Parties are focusing on health, mortgages and community banking in the General Election campaign ahead of tonight's leaders' debate.

The RTÉ debate, involving seven party leaders, is taking place in the University of Limerick.

Taoiseach and Fine Gael leader Enda Kenny, Tánaiste and Labour Party leader Joan Burton, Fianna Fáil leader Micheál Martin, Sinn Féin leader Gerry Adams, AAA-PBP representative Richard Boyd Barrett, joint-leader of the Social Democrats Stephen Donnelly and Renua leader Lucinda Creighton will take part.

The leaders face between six and eight questions on various election issues in front of an audience.

This morning the Labour Party launched its election manifesto - the last of the main parties to do so.

Labour had already flagged many of its proposals, including the abolition of USC for those earning up to €72,000, free GP care for all, a rise in the old age pension and the introduction of a living wage of €11.50.

Labour Party deputy leader Alan Kelly has said support for Ms Burton "should not be underestimated". 

Speaking on RTÉ's News At One he said: "Joan Burton has been around a long time and is the biggest fighter I have ever seen."

Mr Kelly said the party will not be small in numbers after the election, describing Labour candidates as "fantastic".

He said: "The most stable government is a Fine Gael/Labour government and that the coalition will ensure a social recovery when re-elected."

Elsewhere, Fine Gael launched its health policy and Fianna Fáil is outlined measures to assist new home buyers and mortgage holders.

The Taoiseach is launched his party's health strategy in Dublin this afternoon. 

Mr Kenny has said he was "the first party leader to rule out a post-election deal with Fianna Fáil".

He said he has "done so on at least ten occasions in the last fortnight" and that he is happy to reiterate that position. 

He also has defended his party's overarching focus on economic recovery in the General Election campaign, saying it is the central issue for the future of the country. 

When it was put to him that voters might want a wider debate on the future of Irish society, Mr Kenny said the economy "was where the debate should be for all parties".

Fine Gael says increasing capacity and providing universal healthcare are central to the plan. It is also pledging health service reform and says it would put an increased emphasis on healthy living.

The party is planning to spend €2bn on the sector over the next five years.

It claims it has made "real progress" in reforming the health service since taking office and says it would continue this if returned to Government.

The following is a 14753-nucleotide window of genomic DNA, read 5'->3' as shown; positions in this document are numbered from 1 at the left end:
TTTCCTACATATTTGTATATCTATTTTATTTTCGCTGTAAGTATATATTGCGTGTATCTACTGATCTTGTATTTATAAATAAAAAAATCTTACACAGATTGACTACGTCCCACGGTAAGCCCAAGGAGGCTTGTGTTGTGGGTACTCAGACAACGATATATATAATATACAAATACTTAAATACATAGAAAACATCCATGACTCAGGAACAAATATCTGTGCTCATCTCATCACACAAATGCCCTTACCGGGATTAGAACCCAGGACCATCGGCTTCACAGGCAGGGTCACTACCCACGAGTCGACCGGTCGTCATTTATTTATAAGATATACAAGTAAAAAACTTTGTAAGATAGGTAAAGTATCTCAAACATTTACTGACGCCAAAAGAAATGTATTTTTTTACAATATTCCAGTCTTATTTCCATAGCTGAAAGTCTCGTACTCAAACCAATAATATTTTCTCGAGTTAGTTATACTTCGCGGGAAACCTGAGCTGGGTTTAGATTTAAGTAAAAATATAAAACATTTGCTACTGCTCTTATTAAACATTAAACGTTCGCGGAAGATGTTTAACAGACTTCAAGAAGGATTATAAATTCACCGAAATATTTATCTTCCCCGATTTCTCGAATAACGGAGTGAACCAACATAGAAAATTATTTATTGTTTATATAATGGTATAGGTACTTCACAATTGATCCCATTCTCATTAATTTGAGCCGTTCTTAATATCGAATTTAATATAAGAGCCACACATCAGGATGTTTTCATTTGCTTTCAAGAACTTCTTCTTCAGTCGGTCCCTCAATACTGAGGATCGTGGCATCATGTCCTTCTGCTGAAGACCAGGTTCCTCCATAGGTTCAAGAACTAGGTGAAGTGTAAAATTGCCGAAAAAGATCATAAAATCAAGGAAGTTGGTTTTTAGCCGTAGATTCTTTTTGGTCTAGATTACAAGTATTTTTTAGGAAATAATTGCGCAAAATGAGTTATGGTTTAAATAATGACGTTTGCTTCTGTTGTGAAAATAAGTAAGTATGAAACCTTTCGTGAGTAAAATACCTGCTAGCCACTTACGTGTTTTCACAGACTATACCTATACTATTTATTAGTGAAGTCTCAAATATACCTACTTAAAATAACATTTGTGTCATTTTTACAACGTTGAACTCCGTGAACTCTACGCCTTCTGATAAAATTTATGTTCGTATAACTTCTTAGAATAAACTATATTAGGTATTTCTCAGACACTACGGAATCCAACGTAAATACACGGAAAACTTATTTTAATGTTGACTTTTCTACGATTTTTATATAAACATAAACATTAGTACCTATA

Fine Gael says research on "other funding models" for the health service, apart from taxation will be carried out if it is returned to office. 

The party said that, while the public health service will be funded from taxation for the lifetime of the next administration, other measures will be examined. 

Fianna Fáil is pledging to introduce a range of measures to tackle high interest rates and mortgage arrears. 

Mr Martin has said personal attacks on him by Fine Gael and Labour were "a sign of panic from Government".

Speaking in Tralee where he spent the morning canvassing ahead of tonight's leaders' debate, Mr Martin said both Fine Gael and Labour were employing a strategy to "frighten the living daylights out of people to get them to vote for the two government parties".

Mr Martin was responding after both the Taoiseach and Tánaiste said Fianna Fáil "could not be trusted in government and couldn't be trusted with the economy", while Labour's Brendan Howlin said a hung Dáil "risked a second economic crash in this country".

The Fianna Fáil leader said the charges "smacked of extraordinary arrogance".

Michael McGrath

Speaking at a press briefing in Dublin, the party's finance spokesperson, Michael McGrath, said it was vital that legislation be put in place to protect bank customers, through the introduction of "enforceable Central Bank codes of conduct".

Mr McGrath also said his party's position in relation to a possible future coalition with Fine Gael has not changed. 

He said "the people would decide whatever was in the national interest", adding that he believed Fianna Fáil is doing better than what is being suggested in opinion polls. 

Sinn Féin unveiled an election billboard which it says highlights the Labour Party's broken promises, while the Social Democrats are focusing on community banking.

Sinn Féin leader Gerry Adams has accused the three main parties of having a "cosy, smug consensus" because they fear the growth of Sinn Féin. 

Mr Adams also accused the parties of scaremongering which he said "Fine Gael have been schooled in by the Tories in London" but he said it's not getting traction. 

Later, the attention will turn to Limerick where the second leaders' debate will take place.

Mr Adams said he is looking forward to tonight's debate but his tendency is not to get involved in the Punch and Judy show. 

The leaders' debate, which begins at 9.35pm, will be moderated by Claire Byrne.